The 2004 Election

The race is over. John Kerry has made the call to the President.

Despite what many will say, I personally do not believe the loss of the presidency is the start of the end of the world. I believe that things will progress, more or less, like they have for the last four years, which is to say in a direction I don’t like. But left-leaning extremist talk of Bush enacting a civilian draft and taking over Iran, North Korea and France are just as dumb as talk from the right-leaning extremists about how a Kerry win would have led to a terrorist attack thereafter.

What the democrats need to do is what the republicans are doing right now, and that’s sitting down and looking at where they lost and immediately planning for the 2006 and 2008 elections based on that.

Slate.com has a new piece that says

If you’re a Democrat, here’s my advice. Do what the Republicans did in 1998. Get simple. Find a compelling salesman and get him ready to run for president in 2008. Put aside your quibbles about preparation, stature, expertise, nuance, and all that other hyper-sophisticated garbage that caused you to nominate Kerry. You already have legions of people with preparation, stature, expertise, and nuance ready to staff the executive branch of the federal government. You don’t need one of them to be president. You just need somebody to win the White House and appoint them to his administration. And that will require all the simplicity, salesmanship, and easygoing humanity they don’t have.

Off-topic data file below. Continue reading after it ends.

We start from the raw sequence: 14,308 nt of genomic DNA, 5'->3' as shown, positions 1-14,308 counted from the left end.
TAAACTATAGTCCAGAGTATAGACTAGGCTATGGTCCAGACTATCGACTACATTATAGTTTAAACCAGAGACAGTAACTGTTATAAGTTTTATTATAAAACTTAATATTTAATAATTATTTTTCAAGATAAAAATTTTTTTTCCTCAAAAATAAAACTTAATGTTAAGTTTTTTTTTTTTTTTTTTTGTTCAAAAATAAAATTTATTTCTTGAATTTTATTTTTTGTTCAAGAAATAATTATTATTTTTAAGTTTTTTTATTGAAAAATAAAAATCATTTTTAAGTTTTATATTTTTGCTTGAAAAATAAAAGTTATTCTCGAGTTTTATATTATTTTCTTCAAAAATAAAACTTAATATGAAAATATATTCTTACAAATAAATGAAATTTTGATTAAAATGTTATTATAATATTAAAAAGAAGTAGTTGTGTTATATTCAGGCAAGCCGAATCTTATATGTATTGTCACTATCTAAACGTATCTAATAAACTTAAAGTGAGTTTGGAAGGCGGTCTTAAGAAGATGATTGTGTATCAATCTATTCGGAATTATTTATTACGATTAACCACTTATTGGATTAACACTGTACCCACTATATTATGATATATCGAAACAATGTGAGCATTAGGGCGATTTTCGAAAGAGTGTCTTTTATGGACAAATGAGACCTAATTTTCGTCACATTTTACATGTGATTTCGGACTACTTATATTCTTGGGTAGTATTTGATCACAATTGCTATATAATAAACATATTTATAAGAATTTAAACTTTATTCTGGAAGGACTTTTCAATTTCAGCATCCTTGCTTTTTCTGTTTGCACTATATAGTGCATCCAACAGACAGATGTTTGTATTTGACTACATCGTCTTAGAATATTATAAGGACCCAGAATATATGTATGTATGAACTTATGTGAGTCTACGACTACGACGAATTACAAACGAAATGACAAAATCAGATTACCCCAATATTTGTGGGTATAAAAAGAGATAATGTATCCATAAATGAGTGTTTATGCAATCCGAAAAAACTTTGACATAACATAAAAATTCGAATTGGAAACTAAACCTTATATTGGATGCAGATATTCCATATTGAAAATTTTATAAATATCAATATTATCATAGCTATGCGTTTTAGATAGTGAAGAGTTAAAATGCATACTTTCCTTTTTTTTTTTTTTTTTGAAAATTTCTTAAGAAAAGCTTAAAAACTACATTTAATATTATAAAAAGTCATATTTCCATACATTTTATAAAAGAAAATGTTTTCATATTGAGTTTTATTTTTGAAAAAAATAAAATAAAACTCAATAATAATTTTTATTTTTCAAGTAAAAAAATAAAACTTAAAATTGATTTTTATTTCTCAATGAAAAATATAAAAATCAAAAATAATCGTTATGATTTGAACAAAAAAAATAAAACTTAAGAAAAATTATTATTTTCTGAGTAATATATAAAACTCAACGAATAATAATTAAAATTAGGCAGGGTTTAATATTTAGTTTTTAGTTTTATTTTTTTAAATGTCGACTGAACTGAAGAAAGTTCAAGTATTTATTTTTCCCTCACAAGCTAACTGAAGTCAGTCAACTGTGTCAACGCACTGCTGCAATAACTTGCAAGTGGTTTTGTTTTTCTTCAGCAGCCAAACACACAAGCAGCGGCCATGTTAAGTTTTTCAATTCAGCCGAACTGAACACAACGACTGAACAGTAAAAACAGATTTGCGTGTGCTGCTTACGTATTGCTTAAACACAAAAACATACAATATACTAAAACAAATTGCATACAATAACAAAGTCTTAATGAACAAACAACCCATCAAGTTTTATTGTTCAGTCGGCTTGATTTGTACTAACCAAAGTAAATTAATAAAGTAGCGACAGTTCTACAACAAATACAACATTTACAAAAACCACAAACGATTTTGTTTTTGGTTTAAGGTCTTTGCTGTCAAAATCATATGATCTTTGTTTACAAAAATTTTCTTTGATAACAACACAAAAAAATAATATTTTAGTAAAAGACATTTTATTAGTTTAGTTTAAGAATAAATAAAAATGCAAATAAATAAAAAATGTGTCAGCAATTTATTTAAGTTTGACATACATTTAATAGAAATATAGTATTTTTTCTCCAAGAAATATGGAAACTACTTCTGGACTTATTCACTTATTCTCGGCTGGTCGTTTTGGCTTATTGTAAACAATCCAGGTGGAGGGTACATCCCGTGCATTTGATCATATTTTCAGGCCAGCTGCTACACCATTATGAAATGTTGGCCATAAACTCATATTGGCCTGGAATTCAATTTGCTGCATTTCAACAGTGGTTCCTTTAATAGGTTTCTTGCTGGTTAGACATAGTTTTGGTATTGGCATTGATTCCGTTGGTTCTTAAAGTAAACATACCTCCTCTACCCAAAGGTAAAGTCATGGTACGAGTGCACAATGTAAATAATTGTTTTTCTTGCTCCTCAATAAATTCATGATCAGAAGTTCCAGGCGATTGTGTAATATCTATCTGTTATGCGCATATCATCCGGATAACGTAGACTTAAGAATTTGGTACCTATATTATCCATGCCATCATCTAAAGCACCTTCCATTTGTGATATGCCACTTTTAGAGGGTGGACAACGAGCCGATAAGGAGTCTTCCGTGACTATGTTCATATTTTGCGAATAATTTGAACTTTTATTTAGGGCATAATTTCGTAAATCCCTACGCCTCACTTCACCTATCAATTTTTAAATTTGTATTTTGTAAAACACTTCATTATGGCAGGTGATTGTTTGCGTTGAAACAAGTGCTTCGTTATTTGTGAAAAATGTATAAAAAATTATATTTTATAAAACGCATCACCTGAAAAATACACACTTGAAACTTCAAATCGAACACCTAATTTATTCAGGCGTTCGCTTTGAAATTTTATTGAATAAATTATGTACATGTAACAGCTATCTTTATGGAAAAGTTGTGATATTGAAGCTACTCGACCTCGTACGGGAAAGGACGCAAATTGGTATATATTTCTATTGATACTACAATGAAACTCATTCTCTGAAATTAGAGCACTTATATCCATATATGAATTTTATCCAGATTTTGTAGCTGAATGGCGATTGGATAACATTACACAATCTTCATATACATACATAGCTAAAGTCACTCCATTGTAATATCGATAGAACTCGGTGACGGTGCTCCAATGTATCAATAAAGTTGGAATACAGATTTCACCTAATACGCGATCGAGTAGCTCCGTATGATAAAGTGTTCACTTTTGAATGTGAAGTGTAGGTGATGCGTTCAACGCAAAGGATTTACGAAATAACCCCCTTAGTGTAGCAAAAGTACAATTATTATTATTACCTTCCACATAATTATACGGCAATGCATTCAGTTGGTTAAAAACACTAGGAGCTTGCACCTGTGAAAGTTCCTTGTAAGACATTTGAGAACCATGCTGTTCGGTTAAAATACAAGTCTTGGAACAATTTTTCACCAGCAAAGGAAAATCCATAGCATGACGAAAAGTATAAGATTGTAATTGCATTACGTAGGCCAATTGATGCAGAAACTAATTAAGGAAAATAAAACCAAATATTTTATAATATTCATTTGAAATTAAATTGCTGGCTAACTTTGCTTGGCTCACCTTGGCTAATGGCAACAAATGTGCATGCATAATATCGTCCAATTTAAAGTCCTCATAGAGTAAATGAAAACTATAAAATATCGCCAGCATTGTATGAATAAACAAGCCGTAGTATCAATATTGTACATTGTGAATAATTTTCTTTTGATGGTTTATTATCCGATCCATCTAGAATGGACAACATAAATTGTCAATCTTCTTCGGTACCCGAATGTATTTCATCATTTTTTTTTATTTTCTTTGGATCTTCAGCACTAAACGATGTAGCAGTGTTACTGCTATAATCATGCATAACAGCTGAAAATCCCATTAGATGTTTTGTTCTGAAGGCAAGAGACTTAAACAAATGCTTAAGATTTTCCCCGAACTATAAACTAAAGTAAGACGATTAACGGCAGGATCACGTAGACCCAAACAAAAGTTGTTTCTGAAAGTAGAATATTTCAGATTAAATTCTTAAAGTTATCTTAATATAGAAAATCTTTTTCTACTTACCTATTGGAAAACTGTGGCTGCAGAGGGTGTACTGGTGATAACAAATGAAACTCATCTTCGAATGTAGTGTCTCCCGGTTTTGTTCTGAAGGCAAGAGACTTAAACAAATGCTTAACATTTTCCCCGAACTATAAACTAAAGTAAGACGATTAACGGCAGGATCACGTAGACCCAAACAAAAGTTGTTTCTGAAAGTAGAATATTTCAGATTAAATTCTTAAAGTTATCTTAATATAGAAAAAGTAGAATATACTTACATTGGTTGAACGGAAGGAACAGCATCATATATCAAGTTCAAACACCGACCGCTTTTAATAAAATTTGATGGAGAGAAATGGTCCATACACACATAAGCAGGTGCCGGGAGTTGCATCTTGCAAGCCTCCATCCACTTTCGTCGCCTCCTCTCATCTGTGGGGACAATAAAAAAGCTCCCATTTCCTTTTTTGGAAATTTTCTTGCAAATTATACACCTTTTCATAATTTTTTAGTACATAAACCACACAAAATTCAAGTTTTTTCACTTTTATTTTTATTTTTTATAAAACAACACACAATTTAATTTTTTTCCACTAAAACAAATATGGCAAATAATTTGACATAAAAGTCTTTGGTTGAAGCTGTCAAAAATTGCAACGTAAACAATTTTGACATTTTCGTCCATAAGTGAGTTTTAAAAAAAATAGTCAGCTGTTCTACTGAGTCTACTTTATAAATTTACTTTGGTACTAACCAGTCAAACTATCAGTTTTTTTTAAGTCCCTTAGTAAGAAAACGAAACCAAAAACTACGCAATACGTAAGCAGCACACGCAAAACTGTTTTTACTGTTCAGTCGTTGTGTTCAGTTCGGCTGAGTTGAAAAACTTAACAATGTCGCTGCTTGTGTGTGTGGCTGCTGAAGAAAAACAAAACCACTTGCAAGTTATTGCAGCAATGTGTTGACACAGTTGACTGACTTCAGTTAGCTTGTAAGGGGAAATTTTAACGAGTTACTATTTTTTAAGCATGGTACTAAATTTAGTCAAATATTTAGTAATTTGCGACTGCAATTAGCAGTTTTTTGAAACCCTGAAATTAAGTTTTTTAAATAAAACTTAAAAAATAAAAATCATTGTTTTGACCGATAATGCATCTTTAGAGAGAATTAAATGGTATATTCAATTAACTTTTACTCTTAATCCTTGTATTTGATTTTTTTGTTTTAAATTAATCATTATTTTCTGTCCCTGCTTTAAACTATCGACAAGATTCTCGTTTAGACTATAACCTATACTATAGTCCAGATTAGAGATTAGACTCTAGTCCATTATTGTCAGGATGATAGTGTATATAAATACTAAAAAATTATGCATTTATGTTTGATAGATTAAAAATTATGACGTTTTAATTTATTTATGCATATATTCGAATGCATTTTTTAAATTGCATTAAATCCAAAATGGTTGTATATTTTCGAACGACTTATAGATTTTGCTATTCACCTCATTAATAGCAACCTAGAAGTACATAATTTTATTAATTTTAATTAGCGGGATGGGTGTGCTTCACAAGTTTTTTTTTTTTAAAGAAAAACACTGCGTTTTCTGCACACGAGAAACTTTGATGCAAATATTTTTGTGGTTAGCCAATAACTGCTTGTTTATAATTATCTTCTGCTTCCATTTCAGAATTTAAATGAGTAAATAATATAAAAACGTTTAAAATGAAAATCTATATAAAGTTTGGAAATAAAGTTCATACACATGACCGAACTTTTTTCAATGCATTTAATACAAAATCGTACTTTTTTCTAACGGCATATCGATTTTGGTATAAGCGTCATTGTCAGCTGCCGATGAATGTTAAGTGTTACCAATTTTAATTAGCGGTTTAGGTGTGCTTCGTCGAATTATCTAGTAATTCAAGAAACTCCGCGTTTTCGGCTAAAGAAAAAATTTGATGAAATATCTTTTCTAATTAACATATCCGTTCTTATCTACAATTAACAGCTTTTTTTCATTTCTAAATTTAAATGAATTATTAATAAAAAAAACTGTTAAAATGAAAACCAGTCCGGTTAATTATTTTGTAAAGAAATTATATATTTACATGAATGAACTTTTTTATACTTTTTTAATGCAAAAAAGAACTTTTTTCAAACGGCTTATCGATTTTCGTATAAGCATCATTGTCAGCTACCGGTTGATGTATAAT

I agree with that. If you look at many of the polling numbers “not Bush” beat Bush pretty handily, but Kerry only managed to tie with him. The democrats really suffered when they went with the most “vanilla” and “most likely to win” candidate in their primaries, rather than the one who was the strongest on the issues they wanted to advance.

The republicans on the other hand need to be mindful that even though they won the election, they still don’t have a clear mandate from the people. In fact, while the percentages aren’t all that different from 2000, the number of voters increased significantly, implying that we as a country are just as equally divided as before, but the strength behind each side of the division has increased.

So now, in many ways, we’ll get to see how Bush would have fared politically had September 11th never happened. He’s still got many of the problems he walked into four years ago before the attacks, like a a weak economy and rising job losses, to face.

Four more years, indeed.

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